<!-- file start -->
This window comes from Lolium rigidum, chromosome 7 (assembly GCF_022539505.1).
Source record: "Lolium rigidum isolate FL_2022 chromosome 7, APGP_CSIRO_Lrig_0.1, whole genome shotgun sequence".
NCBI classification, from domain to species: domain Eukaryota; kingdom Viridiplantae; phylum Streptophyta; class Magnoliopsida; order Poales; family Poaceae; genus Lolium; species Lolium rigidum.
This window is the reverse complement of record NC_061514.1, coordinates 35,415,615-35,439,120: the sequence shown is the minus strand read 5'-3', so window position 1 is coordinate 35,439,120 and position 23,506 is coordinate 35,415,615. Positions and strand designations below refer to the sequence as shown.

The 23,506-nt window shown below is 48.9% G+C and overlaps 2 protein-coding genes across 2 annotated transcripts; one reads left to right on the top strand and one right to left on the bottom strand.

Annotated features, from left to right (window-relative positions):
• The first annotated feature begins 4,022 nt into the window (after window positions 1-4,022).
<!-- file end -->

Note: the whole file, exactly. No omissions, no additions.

This window comes from Lolium rigidum, chromosome 7 (assembly GCF_022539505.1).
Source record: "Lolium rigidum isolate FL_2022 chromosome 7, APGP_CSIRO_Lrig_0.1, whole genome shotgun sequence".
NCBI classification, from domain to species: domain Eukaryota; kingdom Viridiplantae; phylum Streptophyta; class Magnoliopsida; order Poales; family Poaceae; genus Lolium; species Lolium rigidum.
This window is the reverse complement of record NC_061514.1, coordinates 35,415,615-35,439,120: the sequence shown is the minus strand read 5'-3', so window position 1 is coordinate 35,439,120 and position 23,506 is coordinate 35,415,615. Positions and strand designations below refer to the sequence as shown.

The 23,506-nt window shown below is 48.9% G+C and overlaps 2 protein-coding genes across 2 annotated transcripts; one reads left to right on the top strand and one right to left on the bottom strand.

Annotated features, from left to right (window-relative positions):
• The first annotated feature begins 4,022 nt into the window (after window positions 1-4,022).